Municipalities in Lake County, Illinois, have gained access to modern technology to streamline inspection services through a reduced-price licensing structure with the county. Municipalities county-wide can opt in and purchase only those licenses they need, without purchasing an entire software package. By opening up its back-end software to municipalities, Lake County streamlined everyone’s work through a shared system. Manual routing of inspections paperwork between the municipalities and the county has been eliminated and replaced with a direct flow of information from request to inspector. In addition, Lake County’s staff is broadly trained on the shared software and is available to municipalities for technical assistance.
Up-skill your existing staff.
Small cities can’t compete in hiring experienced data scientists. They can, however, take advantage of low-cost data literacy training to boost the skills and capacity of their existing staff. The skills that specifically need to be addressed are those that enable staff to contextualize, analyze, glean insights from, and share data using appropriate technology; to frame any problem (or goal) of core service delivery in a data-driven context.
East Point, Georgia, population 35,000, hosted a performance accelerator workshop for staff to identify meaningful performance measures from data that they can use to track progress toward specific strategic goals. Staff learned how data can be leveraged in their daily work for actionable insight. Participants developed goals, identified programs that impact those goals, and created key performance indicators that tracked progress in those programs. All of these efforts aligned with the organization’s strategic plan.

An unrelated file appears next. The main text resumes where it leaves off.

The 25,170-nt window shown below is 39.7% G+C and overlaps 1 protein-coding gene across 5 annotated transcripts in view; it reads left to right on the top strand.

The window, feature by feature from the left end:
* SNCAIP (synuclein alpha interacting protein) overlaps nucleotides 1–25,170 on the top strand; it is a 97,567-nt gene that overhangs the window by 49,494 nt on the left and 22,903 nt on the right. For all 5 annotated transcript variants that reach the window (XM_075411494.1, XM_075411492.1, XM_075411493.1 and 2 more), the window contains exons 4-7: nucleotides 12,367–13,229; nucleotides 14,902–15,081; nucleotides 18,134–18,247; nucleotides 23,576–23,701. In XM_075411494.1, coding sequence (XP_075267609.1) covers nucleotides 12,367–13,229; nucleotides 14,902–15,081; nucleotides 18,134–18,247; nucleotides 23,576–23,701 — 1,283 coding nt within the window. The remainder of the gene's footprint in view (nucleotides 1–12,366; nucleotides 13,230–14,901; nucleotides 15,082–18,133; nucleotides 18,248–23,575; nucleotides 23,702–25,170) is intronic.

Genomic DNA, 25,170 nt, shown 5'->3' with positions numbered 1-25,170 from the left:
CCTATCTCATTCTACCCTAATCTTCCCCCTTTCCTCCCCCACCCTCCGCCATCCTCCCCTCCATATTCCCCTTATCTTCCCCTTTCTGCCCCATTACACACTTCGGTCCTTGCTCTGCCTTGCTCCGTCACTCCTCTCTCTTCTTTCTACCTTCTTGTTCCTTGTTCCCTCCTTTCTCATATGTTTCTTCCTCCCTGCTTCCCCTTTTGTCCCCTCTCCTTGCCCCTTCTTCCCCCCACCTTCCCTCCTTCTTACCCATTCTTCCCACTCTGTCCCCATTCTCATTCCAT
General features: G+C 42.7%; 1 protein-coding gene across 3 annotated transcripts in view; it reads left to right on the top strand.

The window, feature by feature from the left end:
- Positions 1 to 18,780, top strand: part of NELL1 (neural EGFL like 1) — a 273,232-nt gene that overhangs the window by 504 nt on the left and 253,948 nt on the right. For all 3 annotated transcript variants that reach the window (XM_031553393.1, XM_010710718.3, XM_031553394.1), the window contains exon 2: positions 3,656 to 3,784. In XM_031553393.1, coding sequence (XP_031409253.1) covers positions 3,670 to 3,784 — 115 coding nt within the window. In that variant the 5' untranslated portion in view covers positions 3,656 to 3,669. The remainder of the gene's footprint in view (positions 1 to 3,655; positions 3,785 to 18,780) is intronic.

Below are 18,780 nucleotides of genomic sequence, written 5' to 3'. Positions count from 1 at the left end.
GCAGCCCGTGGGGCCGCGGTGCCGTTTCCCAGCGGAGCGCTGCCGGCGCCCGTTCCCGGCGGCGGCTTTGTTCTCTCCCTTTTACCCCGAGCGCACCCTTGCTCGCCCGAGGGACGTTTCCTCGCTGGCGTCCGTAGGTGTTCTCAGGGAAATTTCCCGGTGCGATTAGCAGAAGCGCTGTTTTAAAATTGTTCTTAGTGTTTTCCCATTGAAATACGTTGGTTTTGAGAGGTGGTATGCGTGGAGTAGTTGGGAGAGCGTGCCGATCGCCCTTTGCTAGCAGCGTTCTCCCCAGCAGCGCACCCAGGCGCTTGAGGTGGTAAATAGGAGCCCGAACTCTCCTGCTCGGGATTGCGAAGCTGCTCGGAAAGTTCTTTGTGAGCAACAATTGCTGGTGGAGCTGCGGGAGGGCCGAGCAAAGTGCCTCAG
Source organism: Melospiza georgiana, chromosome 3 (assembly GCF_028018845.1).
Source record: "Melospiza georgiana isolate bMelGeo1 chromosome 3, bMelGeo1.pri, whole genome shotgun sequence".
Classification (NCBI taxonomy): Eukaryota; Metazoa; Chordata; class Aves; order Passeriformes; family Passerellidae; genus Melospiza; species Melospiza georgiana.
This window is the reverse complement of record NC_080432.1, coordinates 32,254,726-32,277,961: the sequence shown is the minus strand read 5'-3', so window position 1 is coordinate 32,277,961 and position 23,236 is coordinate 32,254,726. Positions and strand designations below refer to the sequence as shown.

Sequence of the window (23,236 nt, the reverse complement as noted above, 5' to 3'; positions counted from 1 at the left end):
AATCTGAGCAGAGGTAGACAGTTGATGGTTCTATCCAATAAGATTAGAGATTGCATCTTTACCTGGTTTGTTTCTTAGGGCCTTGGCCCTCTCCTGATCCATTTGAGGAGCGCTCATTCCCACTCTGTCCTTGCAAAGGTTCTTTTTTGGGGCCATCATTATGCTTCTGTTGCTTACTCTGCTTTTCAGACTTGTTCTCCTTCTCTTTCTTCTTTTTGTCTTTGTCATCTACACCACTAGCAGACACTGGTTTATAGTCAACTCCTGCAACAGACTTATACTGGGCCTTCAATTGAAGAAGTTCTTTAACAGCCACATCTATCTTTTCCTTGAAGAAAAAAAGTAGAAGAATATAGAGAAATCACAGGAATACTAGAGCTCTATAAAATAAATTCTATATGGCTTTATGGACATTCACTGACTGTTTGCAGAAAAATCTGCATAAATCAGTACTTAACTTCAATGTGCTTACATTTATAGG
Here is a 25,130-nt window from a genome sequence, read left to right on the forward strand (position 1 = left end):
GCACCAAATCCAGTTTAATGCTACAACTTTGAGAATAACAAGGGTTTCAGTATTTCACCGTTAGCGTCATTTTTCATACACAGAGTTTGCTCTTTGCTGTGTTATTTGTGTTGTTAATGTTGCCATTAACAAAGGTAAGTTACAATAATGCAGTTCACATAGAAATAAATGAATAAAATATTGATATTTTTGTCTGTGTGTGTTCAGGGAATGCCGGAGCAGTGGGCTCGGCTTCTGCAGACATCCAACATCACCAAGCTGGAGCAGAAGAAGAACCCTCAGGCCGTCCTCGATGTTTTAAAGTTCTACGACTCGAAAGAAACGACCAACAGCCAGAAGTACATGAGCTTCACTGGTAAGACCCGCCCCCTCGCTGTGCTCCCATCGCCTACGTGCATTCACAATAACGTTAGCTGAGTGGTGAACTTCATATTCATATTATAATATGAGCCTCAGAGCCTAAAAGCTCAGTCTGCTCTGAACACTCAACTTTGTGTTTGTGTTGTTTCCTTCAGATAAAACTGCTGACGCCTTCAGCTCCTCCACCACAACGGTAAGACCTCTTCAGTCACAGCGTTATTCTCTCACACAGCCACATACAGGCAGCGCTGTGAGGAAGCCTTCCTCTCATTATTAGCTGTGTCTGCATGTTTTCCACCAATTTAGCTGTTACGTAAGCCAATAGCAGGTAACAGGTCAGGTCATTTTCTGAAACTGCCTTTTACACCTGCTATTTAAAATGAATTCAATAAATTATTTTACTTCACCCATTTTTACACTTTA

As I say when I facilitate data academies, data is an every-department resource and something that every department can successfully use. Whether in waste control, recreation or the fire department, people need to move past the idea that data is just something the IT folks do. With the right skills, everyone can execute analysis and gain insight on their own.
Small cities are proving that the benefits of data are available to all organizations, regardless of size. By solving problems first, cities can increase efficiency and capacity while gaining actionable insight. Thinking regionally can enhance transparency and improve public trust while expanding collaboration with larger organizations for mutual benefit. Finally, as staff across an organization have opportunity to learn, build, and practice skills, individual career movement is enhanced while staff also contribute meaningfully back to the organization in a scheme that resonates at all levels.
About the Author: Oliver Wise is the Director of Socrata Data Academy at Tyler Technologies. In this role, he helps governments develop the skills, leadership strategies, and execution tactics necessary to harness of the potential of data to transform public services. Prior to joining Tyler, Oliver was the founding director of the City of New Orleans Office of Performance and Accountability (OPA), the City’s first data analytics team.